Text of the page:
What to expect

We know from many years of working with students that there are key points in the year when they are more likely to find things difficult. Not all students will conform exactly to this pattern but most will apparently swing between excitement and upset, particularly during their first year. This is a natural part of the process and not something to be worried about unduly. Reassure your child and remind them of the support that is available within the University.

Key transition points

The beginning of the year - leaving home and settling into University is obviously a stressful experience. Remind your child that just because it isn't perfect straight away that doesn't mean they are in the wrong place. It can take time to find your feet and your friends. Give it a few weeks and most students settle down. See also - Homesickness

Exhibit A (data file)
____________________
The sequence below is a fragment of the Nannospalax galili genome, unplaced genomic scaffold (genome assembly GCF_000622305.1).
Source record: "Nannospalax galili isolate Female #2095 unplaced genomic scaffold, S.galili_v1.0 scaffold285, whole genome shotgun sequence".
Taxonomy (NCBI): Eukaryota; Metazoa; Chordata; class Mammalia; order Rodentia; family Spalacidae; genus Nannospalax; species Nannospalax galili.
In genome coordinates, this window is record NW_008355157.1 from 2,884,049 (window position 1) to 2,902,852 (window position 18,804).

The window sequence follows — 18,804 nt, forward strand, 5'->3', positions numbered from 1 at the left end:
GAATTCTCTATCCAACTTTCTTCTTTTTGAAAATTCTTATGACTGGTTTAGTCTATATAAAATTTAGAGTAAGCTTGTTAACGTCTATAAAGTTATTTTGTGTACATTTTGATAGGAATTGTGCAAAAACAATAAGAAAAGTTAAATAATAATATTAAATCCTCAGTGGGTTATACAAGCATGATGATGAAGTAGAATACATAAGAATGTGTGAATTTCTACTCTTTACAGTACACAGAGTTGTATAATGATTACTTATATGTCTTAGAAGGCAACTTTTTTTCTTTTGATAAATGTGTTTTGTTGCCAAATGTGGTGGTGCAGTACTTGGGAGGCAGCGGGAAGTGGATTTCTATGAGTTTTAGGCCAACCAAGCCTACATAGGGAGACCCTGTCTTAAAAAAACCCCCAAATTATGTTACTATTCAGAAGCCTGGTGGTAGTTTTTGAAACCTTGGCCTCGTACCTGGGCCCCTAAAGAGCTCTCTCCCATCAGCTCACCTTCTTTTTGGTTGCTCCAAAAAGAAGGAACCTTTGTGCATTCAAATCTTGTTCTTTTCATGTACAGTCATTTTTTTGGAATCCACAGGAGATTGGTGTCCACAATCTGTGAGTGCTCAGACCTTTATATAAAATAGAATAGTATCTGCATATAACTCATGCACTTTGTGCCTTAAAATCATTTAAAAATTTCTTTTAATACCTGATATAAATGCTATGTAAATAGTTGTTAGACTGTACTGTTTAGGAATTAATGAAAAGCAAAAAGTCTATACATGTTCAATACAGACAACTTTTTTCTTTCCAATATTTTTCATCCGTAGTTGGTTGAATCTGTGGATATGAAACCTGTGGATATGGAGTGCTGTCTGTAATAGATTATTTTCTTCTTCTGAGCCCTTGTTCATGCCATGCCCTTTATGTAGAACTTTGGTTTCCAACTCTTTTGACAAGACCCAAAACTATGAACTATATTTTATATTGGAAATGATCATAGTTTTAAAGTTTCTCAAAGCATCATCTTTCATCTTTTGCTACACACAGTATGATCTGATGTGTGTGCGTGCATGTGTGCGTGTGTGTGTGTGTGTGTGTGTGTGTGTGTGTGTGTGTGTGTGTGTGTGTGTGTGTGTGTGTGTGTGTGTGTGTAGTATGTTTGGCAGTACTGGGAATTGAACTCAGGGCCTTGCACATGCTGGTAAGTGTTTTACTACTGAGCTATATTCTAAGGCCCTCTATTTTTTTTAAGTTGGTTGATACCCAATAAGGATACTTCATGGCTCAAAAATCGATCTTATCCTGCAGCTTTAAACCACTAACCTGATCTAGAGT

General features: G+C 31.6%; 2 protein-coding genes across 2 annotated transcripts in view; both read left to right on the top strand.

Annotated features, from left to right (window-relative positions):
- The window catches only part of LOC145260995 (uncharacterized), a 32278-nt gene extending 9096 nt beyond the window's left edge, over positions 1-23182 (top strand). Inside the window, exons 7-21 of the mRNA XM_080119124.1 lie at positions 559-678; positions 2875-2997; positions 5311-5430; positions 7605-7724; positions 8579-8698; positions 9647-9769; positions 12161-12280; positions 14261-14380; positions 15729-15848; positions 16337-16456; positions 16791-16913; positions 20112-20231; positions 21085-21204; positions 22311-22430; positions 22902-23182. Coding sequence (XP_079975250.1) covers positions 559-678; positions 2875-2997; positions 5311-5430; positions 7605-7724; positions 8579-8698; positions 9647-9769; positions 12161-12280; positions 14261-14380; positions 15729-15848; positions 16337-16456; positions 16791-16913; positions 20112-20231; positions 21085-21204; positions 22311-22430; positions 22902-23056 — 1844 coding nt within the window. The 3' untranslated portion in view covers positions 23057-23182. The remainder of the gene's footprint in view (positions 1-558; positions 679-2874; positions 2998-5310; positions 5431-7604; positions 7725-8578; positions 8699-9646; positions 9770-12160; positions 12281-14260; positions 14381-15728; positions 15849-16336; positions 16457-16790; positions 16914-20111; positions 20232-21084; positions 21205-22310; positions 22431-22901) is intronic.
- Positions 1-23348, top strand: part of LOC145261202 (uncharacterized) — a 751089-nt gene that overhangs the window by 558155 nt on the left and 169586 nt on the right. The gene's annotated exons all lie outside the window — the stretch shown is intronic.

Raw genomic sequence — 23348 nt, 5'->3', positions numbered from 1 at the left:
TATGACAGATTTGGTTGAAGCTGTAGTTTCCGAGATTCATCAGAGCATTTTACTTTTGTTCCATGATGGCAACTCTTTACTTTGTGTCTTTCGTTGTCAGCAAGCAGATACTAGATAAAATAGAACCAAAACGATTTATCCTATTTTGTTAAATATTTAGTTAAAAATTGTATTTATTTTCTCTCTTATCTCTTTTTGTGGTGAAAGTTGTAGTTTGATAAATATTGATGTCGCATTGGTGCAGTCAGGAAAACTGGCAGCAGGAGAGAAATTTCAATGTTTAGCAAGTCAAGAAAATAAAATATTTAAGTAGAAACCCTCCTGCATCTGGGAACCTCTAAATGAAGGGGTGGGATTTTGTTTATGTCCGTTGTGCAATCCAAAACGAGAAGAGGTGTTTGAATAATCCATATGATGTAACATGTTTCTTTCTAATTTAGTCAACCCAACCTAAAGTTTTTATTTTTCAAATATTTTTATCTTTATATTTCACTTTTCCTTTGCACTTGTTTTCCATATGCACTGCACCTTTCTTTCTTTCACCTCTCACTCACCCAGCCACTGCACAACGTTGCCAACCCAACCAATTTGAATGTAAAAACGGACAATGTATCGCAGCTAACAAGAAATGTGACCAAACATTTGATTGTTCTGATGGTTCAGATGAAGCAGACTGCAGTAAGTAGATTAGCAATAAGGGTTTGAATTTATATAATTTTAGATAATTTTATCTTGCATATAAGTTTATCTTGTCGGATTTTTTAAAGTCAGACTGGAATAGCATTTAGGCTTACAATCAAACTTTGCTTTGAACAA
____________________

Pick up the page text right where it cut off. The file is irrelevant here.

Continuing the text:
Week 6 - even for those who don't have to submit their first assignments at this point, this is can often be a time when students struggle a little. It can feel like they have been away from home for a long time and Christmas is still a long way off. At this point a visit home or a visit from you or a friend can help to ease their difficulties.

December - having lived away from home for three months the prospect of missing their new friends and having to live by your rules can feel like a backward step. Discuss this with them before they come home so that everyone knows what can be expected.

The first week in February - it is dark and cold and once again your child is leaving home to return to University, this time without the excitement of a new experience. Reinforce the tips from this website on how they can take care of themselves and reassure them that as Spring arrives most students do feel better.

Exam periods - it is obviously stressful having to prepare for and sit exams. Direct them to the information on this website on helping to manage exam stress and resist the urge to state what grades you expect them to achieve -the extra pressure could have a detrimental affect rather than motivating them.